The powder is finally mixed with drops of glycerine, aroma oils, and the molten base. The mixture is then added into the mold and you wait to let it sit and cool for about 40 minutes. The finished product is wrapped in vinyl and packed in a cute container box. This entire experience costs 12,000 won per soap, and the studio works with both soaps and candles. Make baths fun and fragrant with your unique, handmade soap.
Another way to fight the heat is by drinking cold drinks like an iced americano or lemonade slushies. Drinking out of mugs is an environmentally friendly alternative to single-use plastic cups, and the good news is, you can make your own.
The ceramic section of the Ssam-zie-gil workshop caught my attention when I first arrived at the studio. The array of polished china had unique designs and illustrations drawn by past participants. I chose a medium size mug for my morning coffee. One precaution to take into consideration is that the handle is very weak, so as you work with the design, it is better to hold the cup from within (see picture below).
The process is even simpler than the soap activity. You are presented with a mug of your choice, and you simply have to draw on your design using a pencil and later color it in with specialized paint. The paint dries very quickly and has a thick consistency, so it is recommended to add a few drops of water before working with it. The cups are then polished and baked, and the finished products are delivered to you within two weeks.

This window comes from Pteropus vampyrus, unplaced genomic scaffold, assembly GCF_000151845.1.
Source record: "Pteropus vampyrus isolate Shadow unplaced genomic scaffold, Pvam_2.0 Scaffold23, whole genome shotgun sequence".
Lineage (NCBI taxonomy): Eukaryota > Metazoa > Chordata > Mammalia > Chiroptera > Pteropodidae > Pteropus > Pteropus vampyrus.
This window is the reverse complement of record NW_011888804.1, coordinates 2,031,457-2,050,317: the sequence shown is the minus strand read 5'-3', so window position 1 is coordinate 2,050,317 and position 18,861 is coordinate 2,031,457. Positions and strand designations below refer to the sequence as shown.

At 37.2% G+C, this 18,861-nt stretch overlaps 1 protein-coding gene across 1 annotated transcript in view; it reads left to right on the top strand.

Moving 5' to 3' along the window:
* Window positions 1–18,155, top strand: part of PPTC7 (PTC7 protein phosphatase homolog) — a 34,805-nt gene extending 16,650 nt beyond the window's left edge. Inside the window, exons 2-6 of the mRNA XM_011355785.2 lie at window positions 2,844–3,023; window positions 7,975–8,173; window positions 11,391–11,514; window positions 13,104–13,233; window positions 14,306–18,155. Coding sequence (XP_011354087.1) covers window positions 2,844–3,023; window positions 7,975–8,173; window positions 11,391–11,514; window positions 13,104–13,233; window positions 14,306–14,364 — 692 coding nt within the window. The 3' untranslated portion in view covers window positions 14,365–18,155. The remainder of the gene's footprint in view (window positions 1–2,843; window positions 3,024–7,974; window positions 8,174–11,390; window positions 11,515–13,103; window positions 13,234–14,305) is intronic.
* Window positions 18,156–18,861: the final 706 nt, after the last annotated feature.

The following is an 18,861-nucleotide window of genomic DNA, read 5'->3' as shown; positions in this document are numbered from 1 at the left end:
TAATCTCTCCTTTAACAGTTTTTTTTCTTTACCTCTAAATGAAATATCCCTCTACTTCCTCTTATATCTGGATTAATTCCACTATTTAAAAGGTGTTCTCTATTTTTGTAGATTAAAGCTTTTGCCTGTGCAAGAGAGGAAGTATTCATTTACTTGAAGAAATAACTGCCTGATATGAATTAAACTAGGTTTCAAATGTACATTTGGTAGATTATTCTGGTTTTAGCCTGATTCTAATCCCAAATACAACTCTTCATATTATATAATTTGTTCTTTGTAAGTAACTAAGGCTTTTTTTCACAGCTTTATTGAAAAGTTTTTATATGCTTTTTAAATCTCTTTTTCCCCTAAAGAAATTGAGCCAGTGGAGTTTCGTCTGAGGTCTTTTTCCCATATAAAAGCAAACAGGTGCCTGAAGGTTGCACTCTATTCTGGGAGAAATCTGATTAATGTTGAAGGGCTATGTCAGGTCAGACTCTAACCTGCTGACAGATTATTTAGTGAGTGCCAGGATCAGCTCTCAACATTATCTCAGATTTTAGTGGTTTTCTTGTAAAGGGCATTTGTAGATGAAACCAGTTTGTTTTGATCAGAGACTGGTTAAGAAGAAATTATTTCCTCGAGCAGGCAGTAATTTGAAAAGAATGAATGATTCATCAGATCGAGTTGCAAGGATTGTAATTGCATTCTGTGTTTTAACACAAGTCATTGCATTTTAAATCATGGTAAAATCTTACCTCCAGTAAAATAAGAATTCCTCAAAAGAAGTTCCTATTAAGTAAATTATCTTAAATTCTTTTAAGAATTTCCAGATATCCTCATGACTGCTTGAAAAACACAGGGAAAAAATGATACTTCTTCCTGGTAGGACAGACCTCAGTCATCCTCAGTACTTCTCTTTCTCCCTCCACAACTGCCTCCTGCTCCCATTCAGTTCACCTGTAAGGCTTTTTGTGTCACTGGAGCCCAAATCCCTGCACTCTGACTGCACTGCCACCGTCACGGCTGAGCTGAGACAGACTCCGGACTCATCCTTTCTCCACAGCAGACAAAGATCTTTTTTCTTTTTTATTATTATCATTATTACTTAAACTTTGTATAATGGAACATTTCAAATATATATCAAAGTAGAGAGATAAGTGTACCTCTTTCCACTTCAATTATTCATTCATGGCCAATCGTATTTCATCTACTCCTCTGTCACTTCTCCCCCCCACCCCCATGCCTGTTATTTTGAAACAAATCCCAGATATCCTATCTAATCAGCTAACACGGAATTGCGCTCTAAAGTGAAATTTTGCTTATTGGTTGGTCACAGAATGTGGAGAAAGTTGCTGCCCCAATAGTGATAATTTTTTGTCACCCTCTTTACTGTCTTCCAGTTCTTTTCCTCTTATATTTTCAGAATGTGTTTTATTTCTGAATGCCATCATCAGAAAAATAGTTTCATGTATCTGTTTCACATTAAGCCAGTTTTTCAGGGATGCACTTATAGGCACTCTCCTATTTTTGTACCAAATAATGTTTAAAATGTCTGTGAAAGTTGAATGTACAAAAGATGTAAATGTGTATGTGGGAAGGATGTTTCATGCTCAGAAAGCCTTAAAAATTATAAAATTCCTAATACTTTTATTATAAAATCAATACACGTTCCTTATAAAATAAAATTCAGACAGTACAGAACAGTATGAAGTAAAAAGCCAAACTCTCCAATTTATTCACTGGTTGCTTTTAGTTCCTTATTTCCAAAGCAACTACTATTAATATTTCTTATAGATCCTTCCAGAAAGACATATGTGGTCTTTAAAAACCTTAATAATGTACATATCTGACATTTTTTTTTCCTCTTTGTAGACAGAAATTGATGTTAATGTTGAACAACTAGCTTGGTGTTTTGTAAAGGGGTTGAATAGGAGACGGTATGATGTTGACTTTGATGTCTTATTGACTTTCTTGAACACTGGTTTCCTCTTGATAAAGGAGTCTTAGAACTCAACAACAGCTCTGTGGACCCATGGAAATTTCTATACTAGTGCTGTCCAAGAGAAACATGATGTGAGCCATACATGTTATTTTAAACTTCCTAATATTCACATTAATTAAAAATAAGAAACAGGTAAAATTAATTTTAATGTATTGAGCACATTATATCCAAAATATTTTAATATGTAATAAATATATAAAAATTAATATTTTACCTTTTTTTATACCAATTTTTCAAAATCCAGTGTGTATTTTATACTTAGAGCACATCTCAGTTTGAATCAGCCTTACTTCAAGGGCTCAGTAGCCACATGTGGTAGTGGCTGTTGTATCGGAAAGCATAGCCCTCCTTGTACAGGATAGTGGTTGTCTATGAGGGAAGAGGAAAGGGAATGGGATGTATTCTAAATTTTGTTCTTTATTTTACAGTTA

Try at home: D.I.Y cocktail
Finally, when it comes to summer, thirst-quenching drinks are essential. But cocktails in bars are expensive, and it’s cheaper for college students to D.I.Y their drinks. With just 9,100 won, I was able to make four different “imitation” cocktails: Blue Sapphire, Peach Crush, Soju-Tonic, and Bong-bong-ju.
Blue Sapphire: A combination of soju and blue lemonade, this cocktail is tangy and sweet. Its blue color and sour aftertaste makes you picture a tropical setting.
Peach Crush: I mixed peach flavored Mogu-Mogu and soju. The pink juice and cube jellies reminded me of sangria, and it was the most popular one among my classmates. The sweet taste takes away the bitterness of soju; I recommend this to those who do not enjoy soju as much.
Bong-bong-ju: I combined grape bong bong and soju, as I saw this combination all around social media. The sweet grape flavor and round jelly was tasty, and the green gelatin reminded me of the olive they add in martinis.
Soju-Tonic: A fusion of soju, tonic water, and cider, this was my personal favorite. As a fan of vodka tonic, this was the perfect balance of bitter, sweet, and cool.
This D.I.Y activity was particularly fun, especially since I was able to make the drinks with friends. If you are looking for an enjoyable and cheap activity to try out at home, this is the perfect option.
[Editor's Note] This article was contributed by Yonsei University's student-led English monthly, The Yonsei Annals.